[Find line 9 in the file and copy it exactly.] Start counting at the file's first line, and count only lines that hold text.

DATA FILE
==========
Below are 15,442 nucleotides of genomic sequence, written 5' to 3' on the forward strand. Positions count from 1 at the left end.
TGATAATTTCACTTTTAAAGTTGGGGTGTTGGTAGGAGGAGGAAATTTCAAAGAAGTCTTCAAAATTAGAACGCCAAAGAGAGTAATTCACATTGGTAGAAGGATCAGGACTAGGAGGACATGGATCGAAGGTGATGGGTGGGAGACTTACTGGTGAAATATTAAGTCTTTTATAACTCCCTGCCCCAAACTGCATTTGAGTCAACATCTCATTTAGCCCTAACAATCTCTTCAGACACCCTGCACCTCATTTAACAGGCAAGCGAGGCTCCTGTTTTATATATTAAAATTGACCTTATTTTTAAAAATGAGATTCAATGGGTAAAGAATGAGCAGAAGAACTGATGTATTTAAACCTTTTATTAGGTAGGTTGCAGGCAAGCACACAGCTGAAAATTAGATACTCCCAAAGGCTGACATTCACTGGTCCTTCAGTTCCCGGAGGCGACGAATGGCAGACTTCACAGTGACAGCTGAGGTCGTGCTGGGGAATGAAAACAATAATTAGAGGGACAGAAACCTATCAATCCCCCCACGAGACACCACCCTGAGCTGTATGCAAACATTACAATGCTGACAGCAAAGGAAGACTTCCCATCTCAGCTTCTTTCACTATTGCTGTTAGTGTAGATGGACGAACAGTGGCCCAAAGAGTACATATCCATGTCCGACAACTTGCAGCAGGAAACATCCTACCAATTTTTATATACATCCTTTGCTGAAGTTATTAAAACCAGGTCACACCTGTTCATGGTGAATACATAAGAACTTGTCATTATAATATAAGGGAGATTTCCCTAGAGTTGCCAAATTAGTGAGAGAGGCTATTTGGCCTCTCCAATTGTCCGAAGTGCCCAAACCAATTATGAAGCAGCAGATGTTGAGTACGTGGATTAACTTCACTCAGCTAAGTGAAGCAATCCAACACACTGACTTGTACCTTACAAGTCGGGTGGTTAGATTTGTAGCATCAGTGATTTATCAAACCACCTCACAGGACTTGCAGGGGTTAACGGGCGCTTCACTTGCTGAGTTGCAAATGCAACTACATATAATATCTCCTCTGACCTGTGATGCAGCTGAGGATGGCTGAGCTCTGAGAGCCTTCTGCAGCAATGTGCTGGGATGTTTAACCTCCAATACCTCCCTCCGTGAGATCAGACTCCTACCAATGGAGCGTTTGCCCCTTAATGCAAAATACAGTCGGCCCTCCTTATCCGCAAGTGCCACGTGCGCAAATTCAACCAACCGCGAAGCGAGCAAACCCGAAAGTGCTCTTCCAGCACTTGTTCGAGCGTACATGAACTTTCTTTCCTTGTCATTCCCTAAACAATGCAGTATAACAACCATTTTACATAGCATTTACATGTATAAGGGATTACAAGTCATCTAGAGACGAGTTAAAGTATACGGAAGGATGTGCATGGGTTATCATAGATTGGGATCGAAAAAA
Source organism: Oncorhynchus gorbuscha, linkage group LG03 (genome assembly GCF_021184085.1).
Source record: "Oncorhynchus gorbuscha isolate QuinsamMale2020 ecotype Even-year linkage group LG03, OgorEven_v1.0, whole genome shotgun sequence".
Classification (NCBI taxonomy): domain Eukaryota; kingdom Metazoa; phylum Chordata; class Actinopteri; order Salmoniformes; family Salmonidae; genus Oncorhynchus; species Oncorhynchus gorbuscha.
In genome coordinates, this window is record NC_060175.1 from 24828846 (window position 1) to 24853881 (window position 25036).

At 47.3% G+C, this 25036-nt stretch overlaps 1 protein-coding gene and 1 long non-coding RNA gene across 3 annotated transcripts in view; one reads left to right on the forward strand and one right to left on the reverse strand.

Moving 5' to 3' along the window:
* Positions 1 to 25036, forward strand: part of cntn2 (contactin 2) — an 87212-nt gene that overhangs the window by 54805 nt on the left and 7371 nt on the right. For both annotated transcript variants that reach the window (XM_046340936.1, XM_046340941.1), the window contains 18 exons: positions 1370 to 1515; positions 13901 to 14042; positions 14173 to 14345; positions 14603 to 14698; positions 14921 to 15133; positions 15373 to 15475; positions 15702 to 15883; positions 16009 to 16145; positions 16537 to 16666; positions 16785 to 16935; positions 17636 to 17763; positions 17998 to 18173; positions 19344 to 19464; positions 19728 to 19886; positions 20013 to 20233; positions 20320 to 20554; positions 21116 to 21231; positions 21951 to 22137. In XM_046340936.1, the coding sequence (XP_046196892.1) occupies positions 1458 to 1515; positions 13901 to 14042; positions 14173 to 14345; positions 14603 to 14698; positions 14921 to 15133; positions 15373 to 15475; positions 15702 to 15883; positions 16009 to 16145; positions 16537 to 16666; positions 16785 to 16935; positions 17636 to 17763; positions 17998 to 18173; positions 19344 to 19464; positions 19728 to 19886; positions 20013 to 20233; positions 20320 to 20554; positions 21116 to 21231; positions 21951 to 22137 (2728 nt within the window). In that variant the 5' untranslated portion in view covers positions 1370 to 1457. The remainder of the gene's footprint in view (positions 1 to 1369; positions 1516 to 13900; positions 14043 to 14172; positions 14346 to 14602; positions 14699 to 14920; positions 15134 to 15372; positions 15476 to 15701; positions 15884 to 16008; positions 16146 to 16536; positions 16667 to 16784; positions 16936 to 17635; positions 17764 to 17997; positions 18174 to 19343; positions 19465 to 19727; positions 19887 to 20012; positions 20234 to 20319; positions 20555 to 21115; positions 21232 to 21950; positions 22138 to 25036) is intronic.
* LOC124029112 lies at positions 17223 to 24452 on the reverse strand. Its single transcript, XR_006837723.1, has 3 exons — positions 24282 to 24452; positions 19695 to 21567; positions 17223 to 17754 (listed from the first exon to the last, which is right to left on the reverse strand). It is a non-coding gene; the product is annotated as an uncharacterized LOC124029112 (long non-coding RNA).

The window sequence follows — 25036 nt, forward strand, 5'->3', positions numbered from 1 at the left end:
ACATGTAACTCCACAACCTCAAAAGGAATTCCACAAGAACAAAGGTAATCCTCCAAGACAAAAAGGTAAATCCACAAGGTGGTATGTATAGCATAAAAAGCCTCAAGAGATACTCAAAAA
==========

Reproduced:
* Positions 1 to 25036, forward strand: part of cntn2 (contactin 2) — an 87212-nt gene that overhangs the window by 54805 nt on the left and 7371 nt on the right. For both annotated transcript variants that reach the window (XM_046340936.1, XM_046340941.1), the window contains 18 exons: positions 1370 to 1515; positions 13901 to 14042; positions 14173 to 14345; positions 14603 to 14698; positions 14921 to 15133; positions 15373 to 15475; positions 15702 to 15883; positions 16009 to 16145; positions 16537 to 16666; positions 16785 to 16935; positions 17636 to 17763; positions 17998 to 18173; positions 19344 to 19464; positions 19728 to 19886; positions 20013 to 20233; positions 20320 to 20554; positions 21116 to 21231; positions 21951 to 22137. In XM_046340936.1, the coding sequence (XP_046196892.1) occupies positions 1458 to 1515; positions 13901 to 14042; positions 14173 to 14345; positions 14603 to 14698; positions 14921 to 15133; positions 15373 to 15475; positions 15702 to 15883; positions 16009 to 16145; positions 16537 to 16666; positions 16785 to 16935; positions 17636 to 17763; positions 17998 to 18173; positions 19344 to 19464; positions 19728 to 19886; positions 20013 to 20233; positions 20320 to 20554; positions 21116 to 21231; positions 21951 to 22137 (2728 nt within the window). In that variant the 5' untranslated portion in view covers positions 1370 to 1457. The remainder of the gene's footprint in view (positions 1 to 1369; positions 1516 to 13900; positions 14043 to 14172; positions 14346 to 14602; positions 14699 to 14920; positions 15134 to 15372; positions 15476 to 15701; positions 15884 to 16008; positions 16146 to 16536; positions 16667 to 16784; positions 16936 to 17635; positions 17764 to 17997; positions 18174 to 19343; positions 19465 to 19727; positions 19887 to 20012; positions 20234 to 20319; positions 20555 to 21115; positions 21232 to 21950; positions 22138 to 25036) is intronic.